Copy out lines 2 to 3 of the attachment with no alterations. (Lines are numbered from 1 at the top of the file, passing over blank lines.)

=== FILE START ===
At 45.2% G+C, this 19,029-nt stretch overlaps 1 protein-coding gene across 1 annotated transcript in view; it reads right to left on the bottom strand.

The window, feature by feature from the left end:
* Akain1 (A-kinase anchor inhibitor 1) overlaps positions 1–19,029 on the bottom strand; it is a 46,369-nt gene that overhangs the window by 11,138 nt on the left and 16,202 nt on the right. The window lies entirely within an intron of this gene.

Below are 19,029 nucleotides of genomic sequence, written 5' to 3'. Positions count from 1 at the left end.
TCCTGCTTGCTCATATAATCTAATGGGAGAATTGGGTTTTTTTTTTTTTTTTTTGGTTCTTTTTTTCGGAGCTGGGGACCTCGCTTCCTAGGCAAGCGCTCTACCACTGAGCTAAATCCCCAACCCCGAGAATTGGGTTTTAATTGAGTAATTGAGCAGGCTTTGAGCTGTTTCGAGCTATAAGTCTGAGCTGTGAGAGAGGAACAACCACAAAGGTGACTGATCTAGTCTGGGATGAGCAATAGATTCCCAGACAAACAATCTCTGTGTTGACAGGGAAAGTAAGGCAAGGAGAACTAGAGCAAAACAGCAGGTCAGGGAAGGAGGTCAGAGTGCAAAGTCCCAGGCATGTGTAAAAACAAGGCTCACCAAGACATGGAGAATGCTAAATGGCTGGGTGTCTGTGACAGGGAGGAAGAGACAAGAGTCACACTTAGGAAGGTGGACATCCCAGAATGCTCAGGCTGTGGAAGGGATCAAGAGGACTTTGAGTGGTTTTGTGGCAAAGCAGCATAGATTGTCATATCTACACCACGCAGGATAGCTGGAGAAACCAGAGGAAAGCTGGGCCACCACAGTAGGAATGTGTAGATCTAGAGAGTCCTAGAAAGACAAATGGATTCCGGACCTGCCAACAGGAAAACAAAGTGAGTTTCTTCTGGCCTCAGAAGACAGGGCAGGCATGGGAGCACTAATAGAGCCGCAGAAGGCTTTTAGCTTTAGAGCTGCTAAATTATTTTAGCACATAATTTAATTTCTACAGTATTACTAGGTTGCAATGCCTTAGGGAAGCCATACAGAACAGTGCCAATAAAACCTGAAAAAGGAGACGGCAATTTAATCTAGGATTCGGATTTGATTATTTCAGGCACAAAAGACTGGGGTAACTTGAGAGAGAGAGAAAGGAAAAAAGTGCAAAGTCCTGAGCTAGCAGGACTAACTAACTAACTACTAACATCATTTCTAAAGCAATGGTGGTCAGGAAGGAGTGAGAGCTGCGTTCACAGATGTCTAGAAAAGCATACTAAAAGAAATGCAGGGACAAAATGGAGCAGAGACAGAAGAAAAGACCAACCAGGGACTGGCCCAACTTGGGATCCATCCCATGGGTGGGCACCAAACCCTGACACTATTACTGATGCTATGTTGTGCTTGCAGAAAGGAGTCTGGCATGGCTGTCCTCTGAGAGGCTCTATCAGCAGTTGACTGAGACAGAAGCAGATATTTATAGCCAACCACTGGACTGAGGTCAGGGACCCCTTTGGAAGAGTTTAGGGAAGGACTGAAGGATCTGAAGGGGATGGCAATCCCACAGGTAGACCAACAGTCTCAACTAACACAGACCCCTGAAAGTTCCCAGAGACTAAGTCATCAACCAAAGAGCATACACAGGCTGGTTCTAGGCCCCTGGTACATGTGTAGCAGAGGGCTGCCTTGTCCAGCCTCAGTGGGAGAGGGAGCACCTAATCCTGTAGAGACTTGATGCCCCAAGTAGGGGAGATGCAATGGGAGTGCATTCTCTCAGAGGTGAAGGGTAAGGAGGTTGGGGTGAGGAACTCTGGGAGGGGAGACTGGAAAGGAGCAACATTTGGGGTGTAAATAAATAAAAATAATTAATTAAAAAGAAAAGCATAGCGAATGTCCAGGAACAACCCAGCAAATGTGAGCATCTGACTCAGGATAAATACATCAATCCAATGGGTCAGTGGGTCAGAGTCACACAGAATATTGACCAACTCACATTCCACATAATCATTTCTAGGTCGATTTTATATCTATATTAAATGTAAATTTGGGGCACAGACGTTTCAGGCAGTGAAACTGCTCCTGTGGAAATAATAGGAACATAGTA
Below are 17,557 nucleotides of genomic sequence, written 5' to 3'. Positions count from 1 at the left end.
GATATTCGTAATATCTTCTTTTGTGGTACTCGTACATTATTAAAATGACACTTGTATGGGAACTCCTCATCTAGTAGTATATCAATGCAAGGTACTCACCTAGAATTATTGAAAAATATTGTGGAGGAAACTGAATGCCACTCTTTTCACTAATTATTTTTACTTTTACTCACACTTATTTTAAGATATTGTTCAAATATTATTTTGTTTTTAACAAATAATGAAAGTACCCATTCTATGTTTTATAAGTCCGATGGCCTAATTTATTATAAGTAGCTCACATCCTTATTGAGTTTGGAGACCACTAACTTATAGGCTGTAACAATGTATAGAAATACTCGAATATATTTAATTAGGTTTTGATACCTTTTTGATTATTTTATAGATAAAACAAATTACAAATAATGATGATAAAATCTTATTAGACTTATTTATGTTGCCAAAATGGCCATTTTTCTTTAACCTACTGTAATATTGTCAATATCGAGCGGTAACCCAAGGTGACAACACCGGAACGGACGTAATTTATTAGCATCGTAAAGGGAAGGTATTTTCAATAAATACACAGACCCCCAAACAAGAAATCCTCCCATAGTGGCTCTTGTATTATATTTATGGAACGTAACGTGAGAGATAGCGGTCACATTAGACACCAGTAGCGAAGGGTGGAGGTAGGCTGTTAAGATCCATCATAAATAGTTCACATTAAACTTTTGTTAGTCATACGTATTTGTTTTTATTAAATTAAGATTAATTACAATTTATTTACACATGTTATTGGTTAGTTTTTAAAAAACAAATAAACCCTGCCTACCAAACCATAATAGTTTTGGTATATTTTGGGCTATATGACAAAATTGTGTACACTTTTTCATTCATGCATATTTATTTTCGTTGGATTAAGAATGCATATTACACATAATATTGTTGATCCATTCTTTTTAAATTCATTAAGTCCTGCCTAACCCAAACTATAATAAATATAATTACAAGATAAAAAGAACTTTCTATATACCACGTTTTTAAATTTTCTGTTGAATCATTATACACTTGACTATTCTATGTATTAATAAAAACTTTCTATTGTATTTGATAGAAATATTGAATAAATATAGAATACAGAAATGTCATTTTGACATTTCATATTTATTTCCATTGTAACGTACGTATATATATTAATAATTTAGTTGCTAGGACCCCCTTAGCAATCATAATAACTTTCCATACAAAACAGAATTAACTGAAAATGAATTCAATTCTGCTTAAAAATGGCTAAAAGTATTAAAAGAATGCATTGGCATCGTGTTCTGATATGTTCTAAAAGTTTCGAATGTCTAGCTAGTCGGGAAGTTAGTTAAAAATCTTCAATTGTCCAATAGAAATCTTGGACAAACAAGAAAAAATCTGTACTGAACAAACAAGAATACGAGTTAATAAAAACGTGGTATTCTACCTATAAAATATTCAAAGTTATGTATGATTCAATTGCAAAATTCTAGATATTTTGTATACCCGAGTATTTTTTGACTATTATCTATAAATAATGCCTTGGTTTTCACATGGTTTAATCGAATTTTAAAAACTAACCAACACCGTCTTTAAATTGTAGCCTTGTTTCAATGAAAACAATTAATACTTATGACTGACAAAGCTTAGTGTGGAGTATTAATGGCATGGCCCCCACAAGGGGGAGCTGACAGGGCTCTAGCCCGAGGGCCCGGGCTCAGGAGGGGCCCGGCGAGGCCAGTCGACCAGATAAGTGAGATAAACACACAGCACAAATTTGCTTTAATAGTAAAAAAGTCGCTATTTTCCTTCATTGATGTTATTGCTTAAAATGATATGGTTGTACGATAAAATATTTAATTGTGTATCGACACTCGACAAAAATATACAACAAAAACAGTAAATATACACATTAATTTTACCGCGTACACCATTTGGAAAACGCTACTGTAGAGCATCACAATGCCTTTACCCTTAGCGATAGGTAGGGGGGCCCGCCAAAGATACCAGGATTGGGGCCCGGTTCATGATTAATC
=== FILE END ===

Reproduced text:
The window, feature by feature from the left end:
* Akain1 (A-kinase anchor inhibitor 1) overlaps positions 1–19,029 on the bottom strand; it is a 46,369-nt gene that overhangs the window by 11,138 nt on the left and 16,202 nt on the right. The window lies entirely within an intron of this gene.